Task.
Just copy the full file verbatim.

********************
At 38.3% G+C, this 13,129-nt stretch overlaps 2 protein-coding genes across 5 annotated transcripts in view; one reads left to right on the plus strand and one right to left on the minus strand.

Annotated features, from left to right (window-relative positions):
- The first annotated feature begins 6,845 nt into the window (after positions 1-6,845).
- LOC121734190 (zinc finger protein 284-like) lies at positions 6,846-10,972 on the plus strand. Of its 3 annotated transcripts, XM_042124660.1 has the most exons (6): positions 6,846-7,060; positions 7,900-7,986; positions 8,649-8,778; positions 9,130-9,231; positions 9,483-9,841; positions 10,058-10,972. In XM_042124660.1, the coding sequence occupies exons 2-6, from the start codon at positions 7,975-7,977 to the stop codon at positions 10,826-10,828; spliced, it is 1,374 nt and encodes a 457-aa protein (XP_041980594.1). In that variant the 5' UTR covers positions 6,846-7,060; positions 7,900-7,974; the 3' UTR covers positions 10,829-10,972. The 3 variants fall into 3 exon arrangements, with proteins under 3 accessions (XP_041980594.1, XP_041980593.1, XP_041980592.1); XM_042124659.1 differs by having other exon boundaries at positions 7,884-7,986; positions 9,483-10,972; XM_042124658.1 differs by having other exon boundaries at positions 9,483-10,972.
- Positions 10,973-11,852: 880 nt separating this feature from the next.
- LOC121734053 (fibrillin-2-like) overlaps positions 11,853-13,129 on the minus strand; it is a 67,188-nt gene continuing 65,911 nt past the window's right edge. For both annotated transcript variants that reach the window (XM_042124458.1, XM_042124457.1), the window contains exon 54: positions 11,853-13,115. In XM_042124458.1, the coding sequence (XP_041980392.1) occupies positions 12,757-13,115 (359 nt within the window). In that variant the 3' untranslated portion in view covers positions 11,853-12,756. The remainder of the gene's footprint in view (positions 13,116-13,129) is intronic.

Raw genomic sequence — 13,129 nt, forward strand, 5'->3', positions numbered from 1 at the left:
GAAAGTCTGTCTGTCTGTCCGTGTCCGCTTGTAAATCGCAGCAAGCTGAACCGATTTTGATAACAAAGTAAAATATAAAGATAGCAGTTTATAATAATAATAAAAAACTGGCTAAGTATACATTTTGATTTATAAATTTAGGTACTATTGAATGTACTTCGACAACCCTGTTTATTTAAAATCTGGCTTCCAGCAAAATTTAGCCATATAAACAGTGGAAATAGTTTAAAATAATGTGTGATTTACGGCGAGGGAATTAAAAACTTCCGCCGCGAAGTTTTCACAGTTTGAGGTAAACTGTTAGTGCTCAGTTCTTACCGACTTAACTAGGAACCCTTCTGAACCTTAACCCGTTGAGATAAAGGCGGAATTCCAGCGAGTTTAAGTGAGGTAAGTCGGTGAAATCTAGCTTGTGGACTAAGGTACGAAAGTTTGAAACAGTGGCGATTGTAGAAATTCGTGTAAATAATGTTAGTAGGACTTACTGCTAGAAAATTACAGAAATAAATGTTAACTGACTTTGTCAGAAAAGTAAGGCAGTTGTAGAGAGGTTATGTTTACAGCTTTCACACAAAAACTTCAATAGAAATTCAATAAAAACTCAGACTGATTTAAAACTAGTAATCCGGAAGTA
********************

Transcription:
At 38.3% G+C, this 13,129-nt stretch overlaps 2 protein-coding genes across 5 annotated transcripts in view; one reads left to right on the plus strand and one right to left on the minus strand.

Annotated features, from left to right (window-relative positions):
- The first annotated feature begins 6,845 nt into the window (after positions 1-6,845).
- LOC121734190 (zinc finger protein 284-like) lies at positions 6,846-10,972 on the plus strand. Of its 3 annotated transcripts, XM_042124660.1 has the most exons (6): positions 6,846-7,060; positions 7,900-7,986; positions 8,649-8,778; positions 9,130-9,231; positions 9,483-9,841; positions 10,058-10,972. In XM_042124660.1, the coding sequence occupies exons 2-6, from the start codon at positions 7,975-7,977 to the stop codon at positions 10,826-10,828; spliced, it is 1,374 nt and encodes a 457-aa protein (XP_041980594.1). In that variant the 5' UTR covers positions 6,846-7,060; positions 7,900-7,974; the 3' UTR covers positions 10,829-10,972. The 3 variants fall into 3 exon arrangements, with proteins under 3 accessions (XP_041980594.1, XP_041980593.1, XP_041980592.1); XM_042124659.1 differs by having other exon boundaries at positions 7,884-7,986; positions 9,483-10,972; XM_042124658.1 differs by having other exon boundaries at positions 9,483-10,972.
- Positions 10,973-11,852: 880 nt separating this feature from the next.
- LOC121734053 (fibrillin-2-like) overlaps positions 11,853-13,129 on the minus strand; it is a 67,188-nt gene continuing 65,911 nt past the window's right edge. For both annotated transcript variants that reach the window (XM_042124458.1, XM_042124457.1), the window contains exon 54: positions 11,853-13,115. In XM_042124458.1, the coding sequence (XP_041980392.1) occupies positions 12,757-13,115 (359 nt within the window). In that variant the 3' untranslated portion in view covers positions 11,853-12,756. The remainder of the gene's footprint in view (positions 13,116-13,129) is intronic.

Raw genomic sequence — 13,129 nt, forward strand, 5'->3', positions numbered from 1 at the left:
GAAAGTCTGTCTGTCTGTCCGTGTCCGCTTGTAAATCGCAGCAAGCTGAACCGATTTTGATAACAAAGTAAAATATAAAGATAGCAGTTTATAATAATAATAAAAAACTGGCTAAGTATACATTTTGATTTATAAATTTAGGTACTATTGAATGTACTTCGACAACCCTGTTTATTTAAAATCTGGCTTCCAGCAAAATTTAGCCATATAAACAGTGGAAATAGTTTAAAATAATGTGTGATTTACGGCGAGGGAATTAAAAACTTCCGCCGCGAAGTTTTCACAGTTTGAGGTAAACTGTTAGTGCTCAGTTCTTACCGACTTAACTAGGAACCCTTCTGAACCTTAACCCGTTGAGATAAAGGCGGAATTCCAGCGAGTTTAAGTGAGGTAAGTCGGTGAAATCTAGCTTGTGGACTAAGGTACGAAAGTTTGAAACAGTGGCGATTGTAGAAATTCGTGTAAATAATGTTAGTAGGACTTACTGCTAGAAAATTACAGAAATAAATGTTAACTGACTTTGTCAGAAAAGTAAGGCAGTTGTAGAGAGGTTATGTTTACAGCTTTCACACAAAAACTTCAATAGAAATTCAATAAAAACTCAGACTGATTTAAAACTAGTAATCCGGAAGTA